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james laube's wine flights

More on Insignia, Styles and Alcohol

Photo by: Greg Gorman

Posted: Dec 4, 2007 2:03pm ET

Today we return ever so briefly to the 1977 Joseph Phelps Insignia, for its evolution as a wine and wine style marked a radical departure for what would have otherwise been known as Napa Valley Cabernet. And at the time, though Cabernet was Napa’s most famous wine, it didn’t dominate the landscape or mindset the way it does today.

Insignia, of course, wasn’t a Cabernet, but a Bordeaux blend, a composition of 50 percent Cabernet, 30 percent Merlot and 20 percent Cabernet Franc.

“What made the ’77 Insignia important at the time was the blend,” winemaker Craig Williams wrote to me yesterday. “Before then, Insignia represented a selection of the best wine/cuvée from the vintage. I clearly remember Joe [Phelps] stating that [Insignia] could come from any variety that we were producing at the time, Syrah, Chardonnay, Johannisberg Riesling, for example. Since then, it has not been surprising to you or me that Cabernet Sauvignon and other Bordeaux varieties have come to define Insignia and Napa Valley.”

I was also curious about the 1977’s alcohol level, which was listed at 13.8 on the bottle, and that is the correct figure, Williams said.

“With the exception in ’04, which was 14.7 percent, most of the Insignias have been in the range of 13.9 to 14.4 percent,” Williams said. “No kidding!”

“Notable ‘low’ alcohol vintages include ’97, ’99 and ’01, all in the 13.9 to 14 percent range,” he added. “’94 was actually 13.4 percent. 2002 and ’03 are 14.4 percent.”

As for the 1980s Insignias and other Cabernets, Williams offered this: “We all got off track in the '80s when the marketplace demanded ‘food’ wines; you know, more acid, lower pH and lower alcohols. For me, this seemed to be a reaction" by California vintners to the East Coast establishment view of California wines, which were decried as too ripe and alcoholic.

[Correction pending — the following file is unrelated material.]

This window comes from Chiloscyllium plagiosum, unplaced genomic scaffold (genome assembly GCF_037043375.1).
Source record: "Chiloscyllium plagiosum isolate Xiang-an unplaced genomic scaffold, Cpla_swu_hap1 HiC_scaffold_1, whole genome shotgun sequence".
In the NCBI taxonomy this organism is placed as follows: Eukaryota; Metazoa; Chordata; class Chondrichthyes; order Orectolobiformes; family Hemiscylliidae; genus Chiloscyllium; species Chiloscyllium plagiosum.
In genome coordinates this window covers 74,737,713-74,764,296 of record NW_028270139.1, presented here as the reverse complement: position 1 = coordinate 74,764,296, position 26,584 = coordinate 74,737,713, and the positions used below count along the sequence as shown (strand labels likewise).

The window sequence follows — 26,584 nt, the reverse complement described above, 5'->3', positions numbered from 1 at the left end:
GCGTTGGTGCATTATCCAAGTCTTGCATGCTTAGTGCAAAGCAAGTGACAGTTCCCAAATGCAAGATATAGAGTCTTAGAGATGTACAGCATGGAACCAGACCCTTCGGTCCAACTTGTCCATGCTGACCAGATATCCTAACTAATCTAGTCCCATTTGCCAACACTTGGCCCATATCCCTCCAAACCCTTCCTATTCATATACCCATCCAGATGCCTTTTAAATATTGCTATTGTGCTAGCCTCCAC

Today the market readily accepts riper, fuller-bodied wines, but I hardly consider these alcohol levels to be excessive.

Troy Peterson
Burbank, CA —  December 4, 2007 9:52pm ET
The only thing excessive about Insignia is the recent exponential rise in price! I began enjoying it with the '99 vintage, but decided to pass on it recently when it released at $225. I know you can grab it at $160, but $125 was stretching it for me in '02 & '03. It's just not that exciting beyond $125.
Louis-ann Gonzalez
Chapel Hill, NC —  December 5, 2007 12:48am ET
Troy, you are right on. When they make so many cases and charge these excessive release prices, you can expect a lot of retailers to be sitting on stock and eventually have to reduce the price, just as they did drastically with the 2000 vintage. The new pricing will prove that what the market will bear is not $225 per, nor I expect even $160. This is what turns wine buyers against California greed.
John Stickler
nyack ny —  December 5, 2007 7:53am ET
1995 was my first year with Insignia,$65 per bottle picked up some 99's i think about $100 a piece, my 95's have peaked i believe so i'll be drinking the last 3 bottles very soon and after the 99's are gone thats it. 225 bucks is a joke
Don Rauba
Schaumburg, IL —  December 7, 2007 11:59pm ET
Williams' comment about the 1980s really finds a bulls-eye with me, a Cab/Shiraz/Zin lover, who regularly ponders on criticisms that wines are too ripe and alcoholic. I can't help but think we're repeating that historic cycle again, especially whenever I read one of J.L.'s reviews (and scores) of more "elegant" Syrahs and Pinot Noirs that he enjoys. And as for the 2000 Insignia, it remains one of the best bargains I ever paid $60 for to this date. Well worth every penny and then some!
Michael Myette
Sacramento, CA USA —  December 8, 2007 6:08pm ET
The Insignia is simply tracking along with all of the other High end, consistently high rated california Cabs from Napa. Many prices are excessive, but that is what the market bears. Phelps offers wines as "futures" for a relative bargain to wine club members, and the auction prices for the '04 Insignia approach retail already($140-160). It is still much more than what we pay for futures ($112 for the 2004). Compared to Bond, Araujo, Colgin, etc, it is still a bargain, and Insignia has a longer record of quality than all of those. Food (or wine) for thought.

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